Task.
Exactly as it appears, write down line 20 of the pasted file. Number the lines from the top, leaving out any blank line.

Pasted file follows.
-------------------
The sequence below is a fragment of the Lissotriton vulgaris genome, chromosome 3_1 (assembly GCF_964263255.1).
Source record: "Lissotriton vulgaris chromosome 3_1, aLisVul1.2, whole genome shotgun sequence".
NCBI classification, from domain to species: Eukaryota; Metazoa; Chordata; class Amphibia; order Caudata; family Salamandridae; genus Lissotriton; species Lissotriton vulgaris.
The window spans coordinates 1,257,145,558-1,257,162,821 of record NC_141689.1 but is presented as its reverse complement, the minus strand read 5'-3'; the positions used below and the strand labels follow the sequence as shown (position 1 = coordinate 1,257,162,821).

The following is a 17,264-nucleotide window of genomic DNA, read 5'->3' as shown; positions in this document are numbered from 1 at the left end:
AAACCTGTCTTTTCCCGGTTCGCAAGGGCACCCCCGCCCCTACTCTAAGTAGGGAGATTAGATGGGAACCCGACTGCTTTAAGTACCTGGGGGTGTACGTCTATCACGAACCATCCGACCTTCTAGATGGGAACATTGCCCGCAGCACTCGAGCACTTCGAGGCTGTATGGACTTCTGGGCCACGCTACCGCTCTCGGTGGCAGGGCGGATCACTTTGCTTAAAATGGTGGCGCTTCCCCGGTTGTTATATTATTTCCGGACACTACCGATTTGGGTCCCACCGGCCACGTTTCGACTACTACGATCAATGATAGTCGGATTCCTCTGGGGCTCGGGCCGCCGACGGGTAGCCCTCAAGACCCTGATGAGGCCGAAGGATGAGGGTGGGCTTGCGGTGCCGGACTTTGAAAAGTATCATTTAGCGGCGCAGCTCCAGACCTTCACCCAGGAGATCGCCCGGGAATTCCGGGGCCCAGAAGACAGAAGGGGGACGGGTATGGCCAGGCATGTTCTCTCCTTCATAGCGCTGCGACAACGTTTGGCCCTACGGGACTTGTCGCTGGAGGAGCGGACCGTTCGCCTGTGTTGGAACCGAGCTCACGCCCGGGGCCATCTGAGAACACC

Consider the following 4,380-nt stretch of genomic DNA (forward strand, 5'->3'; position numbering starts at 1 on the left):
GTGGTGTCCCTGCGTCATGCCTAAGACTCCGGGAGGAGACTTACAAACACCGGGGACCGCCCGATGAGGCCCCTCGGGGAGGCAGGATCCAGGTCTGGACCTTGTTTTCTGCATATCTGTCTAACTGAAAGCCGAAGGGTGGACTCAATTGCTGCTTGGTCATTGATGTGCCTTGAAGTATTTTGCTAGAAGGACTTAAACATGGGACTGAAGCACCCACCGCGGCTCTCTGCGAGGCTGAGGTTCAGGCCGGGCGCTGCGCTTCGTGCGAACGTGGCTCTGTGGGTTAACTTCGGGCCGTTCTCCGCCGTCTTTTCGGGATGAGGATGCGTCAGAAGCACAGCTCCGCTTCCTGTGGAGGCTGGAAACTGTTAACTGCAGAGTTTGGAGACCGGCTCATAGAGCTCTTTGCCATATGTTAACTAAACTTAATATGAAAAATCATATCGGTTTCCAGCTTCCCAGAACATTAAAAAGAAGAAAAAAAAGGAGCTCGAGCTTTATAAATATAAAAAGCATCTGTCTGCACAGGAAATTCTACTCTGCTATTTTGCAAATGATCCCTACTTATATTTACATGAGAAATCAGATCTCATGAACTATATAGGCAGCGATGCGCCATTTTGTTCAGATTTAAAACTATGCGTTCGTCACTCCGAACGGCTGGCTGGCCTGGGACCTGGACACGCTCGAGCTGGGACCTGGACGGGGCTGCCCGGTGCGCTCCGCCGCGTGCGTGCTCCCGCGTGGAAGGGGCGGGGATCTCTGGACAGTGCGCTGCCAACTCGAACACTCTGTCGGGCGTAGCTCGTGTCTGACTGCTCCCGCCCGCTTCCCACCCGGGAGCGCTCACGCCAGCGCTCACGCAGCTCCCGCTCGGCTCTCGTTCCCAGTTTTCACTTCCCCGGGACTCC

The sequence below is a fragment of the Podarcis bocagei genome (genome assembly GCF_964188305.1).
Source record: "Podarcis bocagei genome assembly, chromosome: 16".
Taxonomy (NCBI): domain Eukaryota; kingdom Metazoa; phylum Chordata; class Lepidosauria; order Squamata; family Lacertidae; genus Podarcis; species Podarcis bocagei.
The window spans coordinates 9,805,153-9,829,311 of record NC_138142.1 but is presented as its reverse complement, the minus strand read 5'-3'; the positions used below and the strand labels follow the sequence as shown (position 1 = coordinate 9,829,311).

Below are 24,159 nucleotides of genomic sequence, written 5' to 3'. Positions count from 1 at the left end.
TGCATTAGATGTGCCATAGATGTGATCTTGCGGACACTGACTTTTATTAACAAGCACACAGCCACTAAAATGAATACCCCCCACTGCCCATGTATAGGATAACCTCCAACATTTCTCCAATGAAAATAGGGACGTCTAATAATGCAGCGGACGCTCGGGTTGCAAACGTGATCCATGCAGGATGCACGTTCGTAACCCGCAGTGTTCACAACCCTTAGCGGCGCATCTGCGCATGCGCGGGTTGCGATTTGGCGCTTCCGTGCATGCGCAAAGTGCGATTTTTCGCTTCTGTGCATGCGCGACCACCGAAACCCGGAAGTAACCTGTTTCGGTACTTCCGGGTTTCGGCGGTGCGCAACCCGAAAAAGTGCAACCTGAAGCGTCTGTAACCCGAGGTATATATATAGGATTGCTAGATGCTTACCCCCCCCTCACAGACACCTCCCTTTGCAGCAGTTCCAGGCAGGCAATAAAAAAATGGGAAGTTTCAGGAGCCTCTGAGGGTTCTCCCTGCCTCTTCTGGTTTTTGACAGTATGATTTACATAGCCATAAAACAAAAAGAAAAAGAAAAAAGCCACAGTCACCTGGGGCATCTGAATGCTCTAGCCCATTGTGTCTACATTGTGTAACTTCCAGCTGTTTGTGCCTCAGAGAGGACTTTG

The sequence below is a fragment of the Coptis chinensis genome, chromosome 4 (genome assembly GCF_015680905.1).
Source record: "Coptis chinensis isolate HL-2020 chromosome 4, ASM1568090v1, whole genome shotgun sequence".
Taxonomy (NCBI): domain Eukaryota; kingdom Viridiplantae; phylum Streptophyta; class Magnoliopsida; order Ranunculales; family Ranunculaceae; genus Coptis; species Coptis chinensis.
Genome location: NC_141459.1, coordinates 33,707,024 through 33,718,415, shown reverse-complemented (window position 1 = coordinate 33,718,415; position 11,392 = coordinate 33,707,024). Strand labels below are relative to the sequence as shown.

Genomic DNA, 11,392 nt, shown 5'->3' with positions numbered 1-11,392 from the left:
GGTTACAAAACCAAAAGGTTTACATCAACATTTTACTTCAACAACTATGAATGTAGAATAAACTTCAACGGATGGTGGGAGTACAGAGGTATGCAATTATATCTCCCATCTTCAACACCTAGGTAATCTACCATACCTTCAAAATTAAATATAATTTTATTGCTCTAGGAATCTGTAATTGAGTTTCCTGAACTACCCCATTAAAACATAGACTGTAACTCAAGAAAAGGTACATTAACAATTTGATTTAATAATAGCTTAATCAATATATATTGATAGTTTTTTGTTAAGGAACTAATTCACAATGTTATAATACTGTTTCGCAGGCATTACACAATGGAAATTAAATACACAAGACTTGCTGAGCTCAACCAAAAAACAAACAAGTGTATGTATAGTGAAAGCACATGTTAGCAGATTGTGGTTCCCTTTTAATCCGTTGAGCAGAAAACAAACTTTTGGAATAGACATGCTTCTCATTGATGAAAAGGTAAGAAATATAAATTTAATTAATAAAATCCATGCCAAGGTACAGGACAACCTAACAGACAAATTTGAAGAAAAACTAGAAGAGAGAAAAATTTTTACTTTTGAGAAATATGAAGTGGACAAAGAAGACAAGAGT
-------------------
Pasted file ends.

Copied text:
GGTTACAAAACCAAAAGGTTTACATCAACATTTTACTTCAACAACTATGAATGTAGAATAAACTTCAACGGATGGTGGGAGTACAGAGGTATGCAATTATATCTCCCATCTTCAACACCTAGGTAATCTACCATACCTTCAAAATTAAATATAATTTTATTGCTCTAGGAATCTGTAATTGAGTTTCCTGAACTACCCCATTAAAACATAGACTGTAACTCAAGAAAAGGTACATTAACAATTTGATTTAATAATAGCTTAATCAATATATATTGATAGTTTTTTGTTAAGGAACTAATTCACAATGTTATAATACTGTTTCGCAGGCATTACACAATGGAAATTAAATACACAAGACTTGCTGAGCTCAACCAAAAAACAAACAAGTGTATGTATAGTGAAAGCACATGTTAGCAGATTGTGGTTCCCTTTTAATCCGTTGAGCAGAAAACAAACTTTTGGAATAGACATGCTTCTCATTGATGAAAAGGTAAGAAATATAAATTTAATTAATAAAATCCATGCCAAGGTACAGGACAACCTAACAGACAAATTTGAAGAAAAACTAGAAGAGAGAAAAATTTTTACTTTTGAGAAATATGAAGTGGACAAAGAAGACAAGAGT